In this week’s bulletin:

  • Economic data showed a two speed recovery in the eurozone with the German economy racing ahead of its rivals at the fastest rate for two decades – demand for its cars boosted exports.
  • US Federal Reserve Chairman, Ben Bernanke, was forced to announce a change in policy following recent poor US economic data: the Fed will give a monetary boost by re-investing its maturing mortgage-backed securities into government bonds, thus keeping interest rates low.
  • In the UK the BoE reduced its growth forecast for the next two years but still sees the economy growing around 2.7% pa – much in line with longer-term trends.
  • Stock markets suffered a two way pull but finally succumbed as investors decided to head for less-riskier investment such as the dollar, government bonds and yen.
  • Standard Life’s investment chief Keith Skeoch believes now is the time to buy UK equities seeing the FTSE100 index hitting 6,000 by year end.
  • Despite their excellent run there is still value and merit for investors in owning corporate bonds within their portfolios according to fund manager Paul Read of Invesco Perpetual.

 Vorsprung durch Technik
It was a week of mixed fortunes for the global economy and financial markets last week. Topping the bill though was Germany, following the release of economic data which showed that the country’s economy had grown by 2.2% during the second quarter – the fastest pace for two decades – boosted by exports. As The Financial Times pointed out, German manufacturing success has enabled the country to return to pre-crisis levels for exports of goods, with renewed demand for German cars and machine tools, particularly in Asia, leading to a surge in output. For the euro-bloc as a whole, growth was a respectable 1% during the quarter, equivalent to 4% annualised and nearly three times the rate recorded since the euro was created in 1999.
 
Yet beneath the headline rate, the familiar theme of a two-speed Europe is apparent: Germany represents the healthy ‘core’ whilst much of the troubled southern periphery continues to stumble along. Greece, for example, sank deeper into recession – the economy contracted 1.5% in the second quarter with a fall in investment and a significant reduction in public consumption contributing to the decline in GDP. Unemployment has also shot up to 12.5%, reflecting worsening conditions for the real economy, which, although awful, is still not as bad as in Spain where the rate is 20%. “It’s the same old story: Germany in a league of its own, carrying a few of its neighbours along and beneath that, the laggards that are teetering on the brink of recession,” said Carsten Brzeski of ING.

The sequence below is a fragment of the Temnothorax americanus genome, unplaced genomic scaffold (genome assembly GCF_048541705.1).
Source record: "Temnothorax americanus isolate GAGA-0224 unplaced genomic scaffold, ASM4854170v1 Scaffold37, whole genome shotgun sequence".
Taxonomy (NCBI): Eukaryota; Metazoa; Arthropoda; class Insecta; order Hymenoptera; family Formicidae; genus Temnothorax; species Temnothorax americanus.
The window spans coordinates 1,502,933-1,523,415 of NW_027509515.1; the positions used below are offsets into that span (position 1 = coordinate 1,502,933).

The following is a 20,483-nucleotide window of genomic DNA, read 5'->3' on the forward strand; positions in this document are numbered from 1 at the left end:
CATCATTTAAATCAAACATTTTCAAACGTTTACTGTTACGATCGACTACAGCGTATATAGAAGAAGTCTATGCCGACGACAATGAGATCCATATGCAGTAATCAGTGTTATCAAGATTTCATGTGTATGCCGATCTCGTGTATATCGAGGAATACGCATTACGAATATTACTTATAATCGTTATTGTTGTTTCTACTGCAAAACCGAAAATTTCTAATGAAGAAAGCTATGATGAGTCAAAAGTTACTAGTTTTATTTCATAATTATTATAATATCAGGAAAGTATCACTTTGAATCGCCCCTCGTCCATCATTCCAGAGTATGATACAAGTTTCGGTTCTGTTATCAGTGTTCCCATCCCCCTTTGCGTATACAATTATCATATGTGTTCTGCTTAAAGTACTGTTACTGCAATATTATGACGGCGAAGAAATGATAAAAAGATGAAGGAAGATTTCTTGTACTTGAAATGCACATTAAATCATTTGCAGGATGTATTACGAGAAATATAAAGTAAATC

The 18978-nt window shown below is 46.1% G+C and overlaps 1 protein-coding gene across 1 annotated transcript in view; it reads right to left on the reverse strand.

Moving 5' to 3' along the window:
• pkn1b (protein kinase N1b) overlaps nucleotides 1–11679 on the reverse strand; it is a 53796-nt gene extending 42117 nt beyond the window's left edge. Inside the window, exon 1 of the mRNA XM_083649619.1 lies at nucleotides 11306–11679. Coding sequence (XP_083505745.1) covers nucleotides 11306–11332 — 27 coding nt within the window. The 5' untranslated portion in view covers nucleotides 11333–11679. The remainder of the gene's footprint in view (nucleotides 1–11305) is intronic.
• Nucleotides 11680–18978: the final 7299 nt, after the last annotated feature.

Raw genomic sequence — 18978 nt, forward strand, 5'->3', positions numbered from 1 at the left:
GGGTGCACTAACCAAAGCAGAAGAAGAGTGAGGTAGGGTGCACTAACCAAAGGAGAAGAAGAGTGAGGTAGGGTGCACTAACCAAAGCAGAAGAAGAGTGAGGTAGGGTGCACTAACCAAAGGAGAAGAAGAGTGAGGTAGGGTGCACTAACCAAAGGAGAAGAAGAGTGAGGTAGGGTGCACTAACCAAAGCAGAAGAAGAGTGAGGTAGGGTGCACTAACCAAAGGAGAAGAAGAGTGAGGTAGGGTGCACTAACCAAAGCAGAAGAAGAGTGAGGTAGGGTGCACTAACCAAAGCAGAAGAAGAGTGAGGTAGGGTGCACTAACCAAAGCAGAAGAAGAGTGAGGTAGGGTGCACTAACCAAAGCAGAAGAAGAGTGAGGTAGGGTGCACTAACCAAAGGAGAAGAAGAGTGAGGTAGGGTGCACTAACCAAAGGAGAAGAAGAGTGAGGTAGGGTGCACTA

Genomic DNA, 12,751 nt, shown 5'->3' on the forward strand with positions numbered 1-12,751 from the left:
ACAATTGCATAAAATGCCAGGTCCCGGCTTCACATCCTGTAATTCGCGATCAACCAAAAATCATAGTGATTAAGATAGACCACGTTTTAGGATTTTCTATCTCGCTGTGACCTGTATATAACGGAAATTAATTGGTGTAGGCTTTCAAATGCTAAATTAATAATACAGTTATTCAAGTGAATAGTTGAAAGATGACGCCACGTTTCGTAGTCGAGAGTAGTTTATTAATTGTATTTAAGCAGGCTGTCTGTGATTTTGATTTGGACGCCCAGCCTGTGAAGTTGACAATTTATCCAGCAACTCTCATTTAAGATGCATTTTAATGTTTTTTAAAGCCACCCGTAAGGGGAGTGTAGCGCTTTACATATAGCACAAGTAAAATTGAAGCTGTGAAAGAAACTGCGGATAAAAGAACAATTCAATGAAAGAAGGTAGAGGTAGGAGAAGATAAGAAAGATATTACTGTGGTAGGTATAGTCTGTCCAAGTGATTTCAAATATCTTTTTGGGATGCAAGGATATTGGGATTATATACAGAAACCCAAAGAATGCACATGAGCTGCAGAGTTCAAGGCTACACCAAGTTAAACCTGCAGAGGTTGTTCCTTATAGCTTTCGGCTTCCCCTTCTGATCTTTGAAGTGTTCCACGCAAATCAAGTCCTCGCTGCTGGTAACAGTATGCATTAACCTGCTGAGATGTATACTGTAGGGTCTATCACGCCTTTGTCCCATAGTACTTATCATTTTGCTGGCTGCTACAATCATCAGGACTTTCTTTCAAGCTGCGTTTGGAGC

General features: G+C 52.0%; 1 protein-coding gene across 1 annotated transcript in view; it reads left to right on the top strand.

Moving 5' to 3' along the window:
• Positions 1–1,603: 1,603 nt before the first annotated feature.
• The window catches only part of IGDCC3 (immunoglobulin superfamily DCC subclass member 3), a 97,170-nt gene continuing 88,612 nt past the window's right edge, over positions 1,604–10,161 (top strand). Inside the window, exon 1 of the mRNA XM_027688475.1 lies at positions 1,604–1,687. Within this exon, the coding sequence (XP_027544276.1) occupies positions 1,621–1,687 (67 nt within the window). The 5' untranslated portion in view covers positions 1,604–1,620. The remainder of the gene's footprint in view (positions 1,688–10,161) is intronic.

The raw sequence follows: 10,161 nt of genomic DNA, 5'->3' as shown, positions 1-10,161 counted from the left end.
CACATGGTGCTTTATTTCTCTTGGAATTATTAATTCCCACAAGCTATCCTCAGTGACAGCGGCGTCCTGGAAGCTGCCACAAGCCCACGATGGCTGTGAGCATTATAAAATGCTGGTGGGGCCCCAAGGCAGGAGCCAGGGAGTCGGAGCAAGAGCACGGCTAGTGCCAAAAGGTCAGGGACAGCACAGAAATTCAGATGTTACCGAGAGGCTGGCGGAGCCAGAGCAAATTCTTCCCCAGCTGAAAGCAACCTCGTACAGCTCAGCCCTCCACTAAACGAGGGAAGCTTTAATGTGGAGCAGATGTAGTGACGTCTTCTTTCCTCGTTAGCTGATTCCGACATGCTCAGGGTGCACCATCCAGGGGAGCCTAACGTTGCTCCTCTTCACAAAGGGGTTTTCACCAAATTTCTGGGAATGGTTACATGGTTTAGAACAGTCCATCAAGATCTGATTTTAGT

The mixed economic data did little to assuage concerns in the money markets, which saw German benchmark market interest rates fall to record lows as investors opted for quality – fleeing from bonds issued by the peripheral states. The net result was that the spreads between German bunds and Greek, Portuguese, Irish, Italian and Spanish debt all rose sharply which, analysts say, illustrates the on-going problems. Ireland came into focus with fresh concerns about its banking sector and market rumours of the ECB intervening to buy Irish bonds – The Financial Times noted that there has been a near doubling in interest rates paid by Ireland compared with three weeks ago.
 
Fed Gives Economy another Fix
Worries about a possible ‘double dip’ for the US economy – although considered highly unlikely – led the US Federal Reserve to give its frail patient another monetary shot in the arm. Fed Chairman Ben Bernanke said last week that economic growth was likely to be “more modest in the near term than had been anticipated”, as evidence showed that the US recovery had slowed, household spending was constrained and bank lending was contracting. As a result, the Fed decided to make a shift in its economic stimulus programme, saying it would re-invest money from its portfolio of maturing mortgage bonds (bought as part of its policy to prop up the housing market) into longer-term government debt. The effect of this change will mean that, instead of a small amount of monetary tightening, the reinvestment of its MBS bonds will keep interest rates low and cause a small but meaningful shift towards monetary easing.